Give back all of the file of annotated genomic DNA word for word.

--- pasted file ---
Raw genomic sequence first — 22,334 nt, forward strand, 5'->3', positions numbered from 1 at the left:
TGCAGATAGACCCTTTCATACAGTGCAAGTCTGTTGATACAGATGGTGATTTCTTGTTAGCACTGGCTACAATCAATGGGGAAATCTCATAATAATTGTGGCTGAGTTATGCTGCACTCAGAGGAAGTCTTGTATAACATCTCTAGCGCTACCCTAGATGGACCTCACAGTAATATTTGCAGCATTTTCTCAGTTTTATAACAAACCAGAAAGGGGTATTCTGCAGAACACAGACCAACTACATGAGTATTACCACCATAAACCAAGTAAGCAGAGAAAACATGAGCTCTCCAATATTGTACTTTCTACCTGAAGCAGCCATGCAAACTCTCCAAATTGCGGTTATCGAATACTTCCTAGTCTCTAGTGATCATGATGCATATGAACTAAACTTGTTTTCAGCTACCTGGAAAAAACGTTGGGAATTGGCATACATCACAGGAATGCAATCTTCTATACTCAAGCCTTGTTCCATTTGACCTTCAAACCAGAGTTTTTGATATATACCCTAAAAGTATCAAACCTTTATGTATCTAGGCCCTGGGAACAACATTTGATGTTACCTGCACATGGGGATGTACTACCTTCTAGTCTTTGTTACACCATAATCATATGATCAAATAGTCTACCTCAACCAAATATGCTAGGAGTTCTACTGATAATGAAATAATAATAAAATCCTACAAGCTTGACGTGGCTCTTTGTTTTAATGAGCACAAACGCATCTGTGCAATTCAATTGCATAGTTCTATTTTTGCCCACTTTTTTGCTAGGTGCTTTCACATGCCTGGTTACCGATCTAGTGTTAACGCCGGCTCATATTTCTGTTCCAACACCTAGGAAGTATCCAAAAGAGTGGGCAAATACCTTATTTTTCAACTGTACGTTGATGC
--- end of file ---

Raw genomic sequence first — 22,334 nt, forward strand, 5'->3', positions numbered from 1 at the left:
TGCAGATAGACCCTTTCATACAGTGCAAGTCTGTTGATACAGATGGTGATTTCTTGTTAGCACTGGCTACAATCAATGGGGAAATCTCATAATAATTGTGGCTGAGTTATGCTGCACTCAGAGGAAGTCTTGTATAACATCTCTAGCGCTACCCTAGATGGACCTCACAGTAATATTTGCAGCATTTTCTCAGTTTTATAACAAACCAGAAAGGGGTATTCTGCAGAACACAGACCAACTACATGAGTATTACCACCATAAACCAAGTAAGCAGAGAAAACATGAGCTCTCCAATATTGTACTTTCTACCTGAAGCAGCCATGCAAACTCTCCAAATTGCGGTTATCGAATACTTCCTAGTCTCTAGTGATCATGATGCATATGAACTAAACTTGTTTTCAGCTACCTGGAAAAAACGTTGGGAATTGGCATACATCACAGGAATGCAATCTTCTATACTCAAGCCTTGTTCCATTTGACCTTCAAACCAGAGTTTTTGATATATACCCTAAAAGTATCAAACCTTTATGTATCTAGGCCCTGGGAACAACATTTGATGTTACCTGCACATGGGGATGTACTACCTTCTAGTCTTTGTTACACCATAATCATATGATCAAATAGTCTACCTCAACCAAATATGCTAGGAGTTCTACTGATAATGAAATAATAATAAAATCCTACAAGCTTGACGTGGCTCTTTGTTTTAATGAGCACAAACGCATCTGTGCAATTCAATTGCATAGTTCTATTTTTGCCCACTTTTTTGCTAGGTGCTTTCACATGCCTGGTTACCGATCTAGTGTTAACGCCGGCTCATATTTCTGTTCCAACACCTAGGAAGTATCCAAAAGAGTGGGCAAATACCTTATTTTTCAACTGTACGTTGATGC